The contentious subject of splitting Cowichan Secondary into two different schools is still under consideration, even if it’s not on the front burner.
The idea was first raised in January but an outraged response from parents and students has pushed it off the board of education table until November.
Schools superintendent Rod Allen told trustees at a special school board meeting Jan. 19 the district wanted to split the big school into two distinct operations instead of its present configuration as two campuses of the same school.
Asked April 21 what has happened to that idea, Allen said, “We were looking at that amongst a variety of other things. We are still looking at what is the best configuration to achieve our needs. We were never just looking at configuring into two. That was one of the options we were looking at, absolutely.
“The conversation about a correct structure is still alive and we have said we would bring that back, based on parents’ requests, in November.”
However, things did look more definite when the idea first came up on Jan. 19, at a quickly-called special open board meeting that only addressed that one subject.
There, Allen reminded the board that part of the change made in the spring of 2013 when the government-appointed trustee was in place was the reconfiguring of the entire district, with elementary schools going to a kindergarten to Grade 7 set-up and secondary schools taking students from Grade 8 onward. This eliminated at one stroke the middle school system the district had tried to build up for several years and left Quamichan Middle School free for a new use.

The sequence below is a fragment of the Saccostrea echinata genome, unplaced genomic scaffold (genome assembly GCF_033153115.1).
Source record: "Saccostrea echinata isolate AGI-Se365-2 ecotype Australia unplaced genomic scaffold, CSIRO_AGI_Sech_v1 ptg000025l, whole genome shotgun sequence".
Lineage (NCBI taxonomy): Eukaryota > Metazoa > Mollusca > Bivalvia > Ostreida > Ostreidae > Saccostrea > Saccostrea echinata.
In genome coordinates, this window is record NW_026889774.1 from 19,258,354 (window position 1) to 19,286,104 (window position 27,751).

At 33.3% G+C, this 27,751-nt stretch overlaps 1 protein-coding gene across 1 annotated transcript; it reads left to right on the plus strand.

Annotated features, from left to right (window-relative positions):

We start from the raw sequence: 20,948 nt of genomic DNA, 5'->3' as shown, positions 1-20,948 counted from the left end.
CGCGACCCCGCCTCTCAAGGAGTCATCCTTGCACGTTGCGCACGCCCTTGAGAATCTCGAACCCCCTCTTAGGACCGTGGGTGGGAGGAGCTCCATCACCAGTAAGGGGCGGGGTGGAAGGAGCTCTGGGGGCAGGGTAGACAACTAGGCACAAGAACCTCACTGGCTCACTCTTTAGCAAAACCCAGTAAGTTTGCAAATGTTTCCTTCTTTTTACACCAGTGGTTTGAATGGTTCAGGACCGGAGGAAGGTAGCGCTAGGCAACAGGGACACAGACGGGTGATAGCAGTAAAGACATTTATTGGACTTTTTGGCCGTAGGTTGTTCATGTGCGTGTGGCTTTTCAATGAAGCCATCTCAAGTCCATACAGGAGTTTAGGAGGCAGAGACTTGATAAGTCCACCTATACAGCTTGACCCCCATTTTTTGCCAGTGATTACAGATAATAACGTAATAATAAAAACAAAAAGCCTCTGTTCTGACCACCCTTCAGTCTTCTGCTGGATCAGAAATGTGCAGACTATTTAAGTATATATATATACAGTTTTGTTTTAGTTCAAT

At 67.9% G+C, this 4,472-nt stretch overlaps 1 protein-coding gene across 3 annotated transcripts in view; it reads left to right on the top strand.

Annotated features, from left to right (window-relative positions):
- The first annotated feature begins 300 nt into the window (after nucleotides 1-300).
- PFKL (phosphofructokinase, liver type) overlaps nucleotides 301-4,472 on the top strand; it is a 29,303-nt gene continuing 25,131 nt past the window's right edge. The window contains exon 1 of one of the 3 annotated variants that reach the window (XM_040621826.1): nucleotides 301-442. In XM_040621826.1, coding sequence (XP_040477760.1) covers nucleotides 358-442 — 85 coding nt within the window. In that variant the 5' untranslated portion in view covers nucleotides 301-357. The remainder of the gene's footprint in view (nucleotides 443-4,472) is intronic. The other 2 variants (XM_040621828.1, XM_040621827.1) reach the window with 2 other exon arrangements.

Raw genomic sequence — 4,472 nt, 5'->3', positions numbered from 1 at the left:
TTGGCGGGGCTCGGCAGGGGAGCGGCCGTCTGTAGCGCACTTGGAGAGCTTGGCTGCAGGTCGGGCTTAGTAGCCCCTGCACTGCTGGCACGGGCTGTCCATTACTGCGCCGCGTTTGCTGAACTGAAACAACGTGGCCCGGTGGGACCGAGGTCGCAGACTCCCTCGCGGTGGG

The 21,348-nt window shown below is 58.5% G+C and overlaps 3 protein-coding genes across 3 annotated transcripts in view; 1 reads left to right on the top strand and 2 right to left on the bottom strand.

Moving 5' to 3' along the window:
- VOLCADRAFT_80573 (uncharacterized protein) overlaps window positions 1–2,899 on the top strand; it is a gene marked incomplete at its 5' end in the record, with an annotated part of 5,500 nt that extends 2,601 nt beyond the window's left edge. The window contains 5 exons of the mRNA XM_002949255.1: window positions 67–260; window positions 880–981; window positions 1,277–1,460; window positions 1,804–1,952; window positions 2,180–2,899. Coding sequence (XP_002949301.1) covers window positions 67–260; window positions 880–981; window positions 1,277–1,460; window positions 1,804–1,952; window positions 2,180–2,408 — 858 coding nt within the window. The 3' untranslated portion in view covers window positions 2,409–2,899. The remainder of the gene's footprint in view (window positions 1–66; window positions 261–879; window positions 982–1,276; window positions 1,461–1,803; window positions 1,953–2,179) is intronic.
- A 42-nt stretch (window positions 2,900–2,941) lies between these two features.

Since September 2013, Cowichan Secondary has been joined at the hip to Quamichan, utilizing the facilities of both.
However, Allen told the trustees in January, while that system has worked “it is not optimal.”
An alternative model of setting up two distinct Grade 8-12 schools was suggested, allowing for two different kinds of programs to be offered: a performing arts school and another with a science-technology focus. The idea was to look at bringing in such a change by September 2016.
Allen also told trustees at that time, “both research literature and experience tell us that smaller schools with more manageable cohort sizes allow for stronger relationships between staff and students, improve academic performance, more easily respond to student choice and learning needs and have stronger connections to parents and the community.”
Trustees then voiced several concerns but Allen reiterated that the goal for the project was indeed September 2016.
“I would like to bring that information back to you on Feb. 2,” he said.
The board gave him the go-ahead.
It was also decided to hold an information session on Jan. 28 to tell the public about the idea. That meeting was never held, however, because of immediate blowback from parents.
According to Caroline Kirman, president of the district parents advisory council, parents were stunned to read about the decision and swung into action quickly to voice their concerns.
Parents are demanding deeper, fuller consultation, rather than simply a presentation of a solution, Kirman said at the time, pointing out that if that public session had been held, the feedback would have been “very reactionary and emotional” because “you can’t give people a week’s notice before such an important discussion. Many people were blindsided.”
The idea that such a change could have been in place by September was another sore point.
The reaction at at a meeting of the school’s PAC was blunt. It was along the lines of, “Are you kidding?” Kirman said.
Discussions this November will have to address concerns from parents, students and teachers about whether science courses would be available at both schools, what would happen to French immersion classes, and whether students would be able to graduate with their friends.